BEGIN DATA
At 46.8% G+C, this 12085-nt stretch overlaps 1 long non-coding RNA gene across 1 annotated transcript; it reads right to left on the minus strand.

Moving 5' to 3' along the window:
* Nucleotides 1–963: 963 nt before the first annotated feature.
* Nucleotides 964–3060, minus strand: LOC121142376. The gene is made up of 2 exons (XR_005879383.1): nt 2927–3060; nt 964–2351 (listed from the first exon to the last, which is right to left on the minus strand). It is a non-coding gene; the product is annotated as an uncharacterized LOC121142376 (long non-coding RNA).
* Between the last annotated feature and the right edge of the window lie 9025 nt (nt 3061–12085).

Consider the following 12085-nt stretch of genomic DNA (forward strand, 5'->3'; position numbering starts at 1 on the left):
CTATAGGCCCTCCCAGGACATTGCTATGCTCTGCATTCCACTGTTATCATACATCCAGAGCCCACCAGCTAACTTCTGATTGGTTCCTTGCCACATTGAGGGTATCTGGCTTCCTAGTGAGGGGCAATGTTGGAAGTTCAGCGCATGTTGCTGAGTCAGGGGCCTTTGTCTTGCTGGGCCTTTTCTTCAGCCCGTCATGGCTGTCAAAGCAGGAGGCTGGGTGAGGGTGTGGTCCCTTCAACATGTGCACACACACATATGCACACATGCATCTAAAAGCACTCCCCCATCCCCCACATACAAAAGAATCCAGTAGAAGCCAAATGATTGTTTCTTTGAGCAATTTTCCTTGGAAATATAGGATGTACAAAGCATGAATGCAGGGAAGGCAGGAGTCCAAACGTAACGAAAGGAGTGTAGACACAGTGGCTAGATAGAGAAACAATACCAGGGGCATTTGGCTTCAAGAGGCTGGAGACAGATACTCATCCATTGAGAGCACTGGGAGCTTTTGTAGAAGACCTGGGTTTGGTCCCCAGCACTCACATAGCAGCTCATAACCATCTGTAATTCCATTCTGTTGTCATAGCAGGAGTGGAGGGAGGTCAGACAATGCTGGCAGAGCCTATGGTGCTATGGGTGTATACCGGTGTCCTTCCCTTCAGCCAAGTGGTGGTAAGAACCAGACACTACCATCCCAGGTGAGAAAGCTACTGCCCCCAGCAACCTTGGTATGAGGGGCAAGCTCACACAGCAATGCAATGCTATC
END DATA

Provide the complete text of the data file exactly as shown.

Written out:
At 46.8% G+C, this 12085-nt stretch overlaps 1 long non-coding RNA gene across 1 annotated transcript; it reads right to left on the minus strand.

Moving 5' to 3' along the window:
* Nucleotides 1–963: 963 nt before the first annotated feature.
* Nucleotides 964–3060, minus strand: LOC121142376. The gene is made up of 2 exons (XR_005879383.1): nt 2927–3060; nt 964–2351 (listed from the first exon to the last, which is right to left on the minus strand). It is a non-coding gene; the product is annotated as an uncharacterized LOC121142376 (long non-coding RNA).
* Between the last annotated feature and the right edge of the window lie 9025 nt (nt 3061–12085).

Consider the following 12085-nt stretch of genomic DNA (forward strand, 5'->3'; position numbering starts at 1 on the left):
CTATAGGCCCTCCCAGGACATTGCTATGCTCTGCATTCCACTGTTATCATACATCCAGAGCCCACCAGCTAACTTCTGATTGGTTCCTTGCCACATTGAGGGTATCTGGCTTCCTAGTGAGGGGCAATGTTGGAAGTTCAGCGCATGTTGCTGAGTCAGGGGCCTTTGTCTTGCTGGGCCTTTTCTTCAGCCCGTCATGGCTGTCAAAGCAGGAGGCTGGGTGAGGGTGTGGTCCCTTCAACATGTGCACACACACATATGCACACATGCATCTAAAAGCACTCCCCCATCCCCCACATACAAAAGAATCCAGTAGAAGCCAAATGATTGTTTCTTTGAGCAATTTTCCTTGGAAATATAGGATGTACAAAGCATGAATGCAGGGAAGGCAGGAGTCCAAACGTAACGAAAGGAGTGTAGACACAGTGGCTAGATAGAGAAACAATACCAGGGGCATTTGGCTTCAAGAGGCTGGAGACAGATACTCATCCATTGAGAGCACTGGGAGCTTTTGTAGAAGACCTGGGTTTGGTCCCCAGCACTCACATAGCAGCTCATAACCATCTGTAATTCCATTCTGTTGTCATAGCAGGAGTGGAGGGAGGTCAGACAATGCTGGCAGAGCCTATGGTGCTATGGGTGTATACCGGTGTCCTTCCCTTCAGCCAAGTGGTGGTAAGAACCAGACACTACCATCCCAGGTGAGAAAGCTACTGCCCCCAGCAACCTTGGTATGAGGGGCAAGCTCACACAGCAATGCAATGCTATC